Anyone who’s every been caught tampon-less on D-day may be tempted to agree: not having been periods might seem pretty convenient. However, amenorrhea comes with a host of other health problems that could catch up with you down the line.
Most notably, oestrogen levels are needed to maintain calcium content in bone. This means that without the oestrogen spikes of your cycle, your bones can become progressively more porous, resulting in osteopenia, and eventually, osteoporosis.
Unsurprisingly, a lack of periods will also mean that it’s tough (but not impossible – more on that below) to fall pregnant.
Can you still get pregnant with amenorrhea?
It’s not impossible to get pregnant with amenorrhea says Kay Ali, a nutritional therapist and functional hormone specialist. ‘There are methods we can use like IVF to help,’ she says. ‘However, since you need to experience ovulation in order to get pregnant, it’s unlikely someone with amenorrhea will conceive naturally.’
How is amenorrhea treated?
There are a plethora of ways to treat amenorrhea, all very dependent on the root cause. For example, loss of periods as a result of premature ovarian failure or PCOS can be treated with medication, while lifestyle changes may help combat loss of periods caused by being overweight, underweight or energy deficiency.
Read on to find out the most common causes of amenorrhea and how they’re treated.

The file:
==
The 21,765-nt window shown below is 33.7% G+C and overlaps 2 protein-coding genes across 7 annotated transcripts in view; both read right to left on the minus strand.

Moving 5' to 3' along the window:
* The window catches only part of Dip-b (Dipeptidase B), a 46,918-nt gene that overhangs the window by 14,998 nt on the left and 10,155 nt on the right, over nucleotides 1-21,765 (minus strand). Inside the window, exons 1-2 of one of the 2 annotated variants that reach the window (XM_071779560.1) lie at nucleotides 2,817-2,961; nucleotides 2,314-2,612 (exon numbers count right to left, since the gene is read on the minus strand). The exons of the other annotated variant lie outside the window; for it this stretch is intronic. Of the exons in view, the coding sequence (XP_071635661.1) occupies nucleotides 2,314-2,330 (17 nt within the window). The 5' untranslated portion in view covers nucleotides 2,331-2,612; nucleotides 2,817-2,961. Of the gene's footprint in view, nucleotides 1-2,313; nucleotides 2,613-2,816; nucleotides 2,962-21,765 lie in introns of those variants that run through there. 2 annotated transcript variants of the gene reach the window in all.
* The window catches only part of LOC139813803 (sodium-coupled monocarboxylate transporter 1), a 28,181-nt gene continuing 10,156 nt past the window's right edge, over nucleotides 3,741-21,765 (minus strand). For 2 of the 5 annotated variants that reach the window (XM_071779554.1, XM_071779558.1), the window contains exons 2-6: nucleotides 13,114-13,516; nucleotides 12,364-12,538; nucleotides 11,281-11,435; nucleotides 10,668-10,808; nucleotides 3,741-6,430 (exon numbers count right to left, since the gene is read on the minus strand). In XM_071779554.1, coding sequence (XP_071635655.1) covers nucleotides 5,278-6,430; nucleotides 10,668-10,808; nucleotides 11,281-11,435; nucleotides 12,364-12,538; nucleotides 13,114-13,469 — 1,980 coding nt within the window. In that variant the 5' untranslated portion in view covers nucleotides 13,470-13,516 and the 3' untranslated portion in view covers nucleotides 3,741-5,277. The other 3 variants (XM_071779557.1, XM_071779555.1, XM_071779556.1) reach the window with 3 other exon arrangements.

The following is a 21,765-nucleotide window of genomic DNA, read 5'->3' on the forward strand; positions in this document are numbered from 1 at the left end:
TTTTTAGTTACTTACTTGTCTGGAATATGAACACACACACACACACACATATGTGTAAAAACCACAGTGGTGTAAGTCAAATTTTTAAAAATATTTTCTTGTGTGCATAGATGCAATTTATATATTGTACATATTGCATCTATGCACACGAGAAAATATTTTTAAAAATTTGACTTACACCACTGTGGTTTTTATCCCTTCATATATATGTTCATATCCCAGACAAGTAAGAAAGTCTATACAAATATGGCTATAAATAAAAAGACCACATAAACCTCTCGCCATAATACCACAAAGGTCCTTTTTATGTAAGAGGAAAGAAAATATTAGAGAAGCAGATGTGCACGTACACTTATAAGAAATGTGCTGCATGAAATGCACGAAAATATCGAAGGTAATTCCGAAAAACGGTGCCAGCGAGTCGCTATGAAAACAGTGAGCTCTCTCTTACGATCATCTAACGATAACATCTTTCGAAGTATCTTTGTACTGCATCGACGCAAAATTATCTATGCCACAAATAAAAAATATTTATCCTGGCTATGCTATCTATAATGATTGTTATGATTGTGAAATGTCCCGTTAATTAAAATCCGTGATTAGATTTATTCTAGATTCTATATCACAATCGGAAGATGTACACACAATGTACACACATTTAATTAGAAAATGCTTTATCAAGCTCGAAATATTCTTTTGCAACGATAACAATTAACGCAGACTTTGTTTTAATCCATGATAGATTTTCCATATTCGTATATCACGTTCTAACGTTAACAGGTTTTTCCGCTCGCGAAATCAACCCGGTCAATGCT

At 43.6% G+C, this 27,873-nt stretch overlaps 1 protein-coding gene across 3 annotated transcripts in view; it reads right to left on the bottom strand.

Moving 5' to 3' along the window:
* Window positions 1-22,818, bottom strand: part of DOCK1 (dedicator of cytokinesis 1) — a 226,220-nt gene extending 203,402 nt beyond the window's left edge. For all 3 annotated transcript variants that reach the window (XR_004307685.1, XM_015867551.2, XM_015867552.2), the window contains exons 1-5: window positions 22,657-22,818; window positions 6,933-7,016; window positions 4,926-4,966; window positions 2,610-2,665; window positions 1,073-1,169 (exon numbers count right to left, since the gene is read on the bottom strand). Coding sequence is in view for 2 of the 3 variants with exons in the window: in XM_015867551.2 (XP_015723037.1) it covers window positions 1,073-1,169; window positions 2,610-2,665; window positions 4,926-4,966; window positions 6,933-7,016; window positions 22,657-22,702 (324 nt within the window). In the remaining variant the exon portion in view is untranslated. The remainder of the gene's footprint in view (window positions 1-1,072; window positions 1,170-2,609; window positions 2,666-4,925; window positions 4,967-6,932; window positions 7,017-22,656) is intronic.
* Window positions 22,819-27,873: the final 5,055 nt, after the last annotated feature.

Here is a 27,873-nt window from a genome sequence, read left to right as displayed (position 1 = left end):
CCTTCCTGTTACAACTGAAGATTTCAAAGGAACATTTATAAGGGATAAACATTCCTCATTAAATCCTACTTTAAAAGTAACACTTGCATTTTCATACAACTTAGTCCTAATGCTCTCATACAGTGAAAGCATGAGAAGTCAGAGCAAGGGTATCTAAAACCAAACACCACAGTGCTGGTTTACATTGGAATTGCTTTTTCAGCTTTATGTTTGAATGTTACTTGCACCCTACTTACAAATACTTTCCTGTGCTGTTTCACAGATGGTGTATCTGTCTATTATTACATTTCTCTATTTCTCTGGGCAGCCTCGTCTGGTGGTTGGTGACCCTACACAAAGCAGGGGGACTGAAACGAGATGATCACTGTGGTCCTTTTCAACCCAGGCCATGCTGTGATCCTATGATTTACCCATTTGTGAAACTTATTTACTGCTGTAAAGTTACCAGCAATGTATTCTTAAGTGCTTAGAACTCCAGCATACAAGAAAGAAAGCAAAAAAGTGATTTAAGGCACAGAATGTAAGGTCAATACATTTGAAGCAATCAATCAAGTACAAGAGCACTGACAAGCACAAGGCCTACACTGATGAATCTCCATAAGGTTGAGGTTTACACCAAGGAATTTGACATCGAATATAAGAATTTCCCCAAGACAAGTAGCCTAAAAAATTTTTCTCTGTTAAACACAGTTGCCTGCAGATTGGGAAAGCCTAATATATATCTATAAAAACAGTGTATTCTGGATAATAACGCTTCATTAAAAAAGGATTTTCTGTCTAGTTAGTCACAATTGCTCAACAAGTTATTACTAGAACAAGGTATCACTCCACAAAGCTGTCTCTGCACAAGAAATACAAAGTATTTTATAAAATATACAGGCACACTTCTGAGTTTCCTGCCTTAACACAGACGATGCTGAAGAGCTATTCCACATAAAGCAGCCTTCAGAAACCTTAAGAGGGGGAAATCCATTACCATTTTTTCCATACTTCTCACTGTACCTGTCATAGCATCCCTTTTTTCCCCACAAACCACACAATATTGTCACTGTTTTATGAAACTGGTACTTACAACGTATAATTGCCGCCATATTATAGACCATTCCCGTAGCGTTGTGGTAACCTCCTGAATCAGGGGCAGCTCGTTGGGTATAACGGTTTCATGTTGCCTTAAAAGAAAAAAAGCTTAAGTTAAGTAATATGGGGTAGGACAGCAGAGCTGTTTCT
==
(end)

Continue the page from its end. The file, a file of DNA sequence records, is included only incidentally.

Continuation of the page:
Amenorrhea causes: why your periods may have stopped
When it comes to why periods might unexpectedly stop, the answer is different for everyone. However, here are some of the most common causes.
No surprises here. A fertilised egg requires a nice, thick uterine lining – which is what you’ll shed in a regular period. If you suspect your may be pregnant, it’s worth checking out these 7 Early Signs of Pregnancy That You Need to Be Aware Of.
2/ Premature ovarian failure
If your ovaries call it time before you hit 40 then you’ll likely be diagnosed with premature ovarian failure (aka premature menopause).
Your periods will stop because you won’t have any more eggs to release and you’ll likely show other menopause symptoms such as hot flushes, vaginal dryness and mood swings.
The reason? Because your ovaries won’t be producing oestrogen as they once were, your whole hormonal cycle will be all out of whack. It’s a key condition to get diagnosed.
‘If left unchecked, premature ovarian failure can cause oestrogen deficiency, which in turn can increase a woman’s risk of having weak bones as they get older,’ Irani says. Premature ovarian failure can also raise your risk of heart disease, dementia and depression.
The condition can be managed through hormone replacement therapy, as well as other lifestyle changes – so if your periods stopped for this reason, all is not lost.
3/ Polycystic Ovary Syndrome